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Executive Summary

France does not have a so-named writ of habeas corpus. Its Constitution, however, sets forth several guarantees against arbitrary detention and the Code of Criminal Procedure contains procedural safeguards implementing these guarantees. In addition, the Penal Code provides for harsh penalties for judges or civil servants who have ordered or tolerated arbitrary detention.

Constitutional Guarantees

The preservation of liberty is proclaimed by article 2 of the 1789 Declaration of the Rights of Man, which has been incorporated into the present Constitution.[1] Article 7 of such Declaration also provides that “No individual may be accused, arrested, or detained except where the law so prescribes, and in accordance with the procedure it has laid down.”[2] The Constitution further states that “No one may be arbitrarily detained. The judicial authority, guardian of individual liberty, ensures the observance of this principle under the condition specified by law.” [3]

France is also a signatory of the European Convention for the Protection of Human Rights and Fundamental Freedoms. Its article 5 provides that everyone has the right to liberty and sets forth permissible circumstances under which people may be deprived of their liberty and procedural safeguards in case of detention. In particular, it states that “anyone deprived of his liberty by arrest or detention shall be entitled to take proceedings by which the lawfulness of his detention shall be decided speedily by a court and his release ordered if the detention is not lawful.”[4]

Procedural Safeguards

The Code of Criminal Procedure contains several provisions implementing the constitutional guarantees set forth above. It provides, for example, that “any person arrested by virtue of a warrant who has been held for more than twenty-four hours without having been interrogated shall be considered as arbitrarily detained. Any judge or civil servant who has ordered or knowingly tolerated arbitrary detention shall be punished with the penalties stated in articles 432-4 to 432-6 of the Penal Code.”[5] These articles of the Penal Code deal with infringements on individual liberty by persons exercising governmental authority or who are entrusted with a public service mission. They set forth very harsh penalties. Article 432-4, for example, reads as follows:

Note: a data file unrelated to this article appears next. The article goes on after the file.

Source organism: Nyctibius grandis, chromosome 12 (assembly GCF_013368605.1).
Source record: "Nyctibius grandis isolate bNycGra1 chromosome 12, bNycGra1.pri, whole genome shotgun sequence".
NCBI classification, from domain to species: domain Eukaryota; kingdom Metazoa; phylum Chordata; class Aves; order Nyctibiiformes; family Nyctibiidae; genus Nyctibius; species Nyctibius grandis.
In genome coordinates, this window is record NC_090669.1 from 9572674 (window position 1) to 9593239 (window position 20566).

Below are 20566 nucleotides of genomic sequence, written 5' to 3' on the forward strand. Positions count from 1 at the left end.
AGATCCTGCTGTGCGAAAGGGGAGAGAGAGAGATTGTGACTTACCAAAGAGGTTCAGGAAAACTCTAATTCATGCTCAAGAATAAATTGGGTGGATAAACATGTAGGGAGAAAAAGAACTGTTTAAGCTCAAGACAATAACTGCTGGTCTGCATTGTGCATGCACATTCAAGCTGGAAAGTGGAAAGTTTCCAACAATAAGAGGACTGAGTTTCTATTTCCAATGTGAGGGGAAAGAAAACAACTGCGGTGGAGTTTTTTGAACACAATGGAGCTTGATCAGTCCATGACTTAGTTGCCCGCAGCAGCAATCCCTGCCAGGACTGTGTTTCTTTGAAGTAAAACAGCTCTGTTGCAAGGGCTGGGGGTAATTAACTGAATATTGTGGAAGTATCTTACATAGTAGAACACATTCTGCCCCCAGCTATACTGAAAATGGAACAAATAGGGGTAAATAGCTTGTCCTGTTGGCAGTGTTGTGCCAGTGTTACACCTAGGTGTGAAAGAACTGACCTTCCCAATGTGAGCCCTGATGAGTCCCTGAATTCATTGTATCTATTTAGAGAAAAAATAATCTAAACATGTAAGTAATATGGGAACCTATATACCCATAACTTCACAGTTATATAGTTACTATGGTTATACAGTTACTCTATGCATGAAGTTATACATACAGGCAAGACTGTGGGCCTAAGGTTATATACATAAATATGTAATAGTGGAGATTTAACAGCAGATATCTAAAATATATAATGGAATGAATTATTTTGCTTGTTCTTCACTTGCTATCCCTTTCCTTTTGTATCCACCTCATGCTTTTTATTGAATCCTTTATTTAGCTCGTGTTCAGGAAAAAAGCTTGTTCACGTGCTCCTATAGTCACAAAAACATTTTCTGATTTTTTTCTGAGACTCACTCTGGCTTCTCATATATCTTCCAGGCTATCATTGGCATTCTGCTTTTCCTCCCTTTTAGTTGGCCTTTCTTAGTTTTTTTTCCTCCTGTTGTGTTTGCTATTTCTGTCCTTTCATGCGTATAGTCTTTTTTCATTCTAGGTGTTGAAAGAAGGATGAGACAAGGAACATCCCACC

• A person exercising governmental authority or entrusted with a public service mission who, in the performance or on the occasion of performing his or her duties or mission, arbitrarily orders or performs an act prejudicial to individual liberty is punishable by seven years imprisonment and a fine of €100,000.
  • When the prejudicial act is a confinement or retention for a period longer than seven days, the penalty is increased to thirty years imprisonment and a fine of € 450,000.[6]

Furthermore, as a general rule, police services cannot detain a suspect more than twenty-four hours. The public prosecutor may extend this period for another twenty-four hours.[7] Other extensions must be authorized by a specialized judge, the judge of liberties and detention, or by an investigating judge. Warrants are required for arrests. When placed on provisional detention during a formal judicial investigation, in addition to appealing the detention orders to the Investigating Chamber, a suspect or his attorney may file a petition for his release at any time during such investigation. The competent judge or court must rule within eight days from the date of the filing of the appeal.[8]

Finally, judgments rendered by the Investigating Chamber (including detention orders) and judgments rendered by the courts of final instance in criminal matters may be quashed, in the event of a violation of the law, upon a request filed before the Cour de Cassation, France’s supreme court for judicial matters.[9]

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Prepared by Nicole Atwill
Senior Foreign Law Specialist
May 2007

Updated by Nicole Atwill
Senior Foreign Law Specialist
March 2009

  1. 1958 CONST., CODE CONSTITUTIONNEL 10 (Litec 2005). [Back to Text]
  2. Id. at 48 [Back to Text]
  3. Id. art. 66, at 576. [Back to Text]
  4. European Convention for the Protection of Human Rights and Fundamental Freedoms, CODE DE PROCEDURE PENALE [C. PR. PÉN.] 2083 (Dalloz 2009). [Back to Text]
  5. C. PR. PÉN. art. 126. [Back to Text]
  6. CODE PENAL [C. PEN.] art. 432-4 (Dalloz 2009). [Back to Text]
  7. C. PR. PÉN. art. 77. [Back to Text]
  8. Id. art.148. [Back to Text]
  9. Id. art. 567. [Back to Text]

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Last Updated: 02/28/2014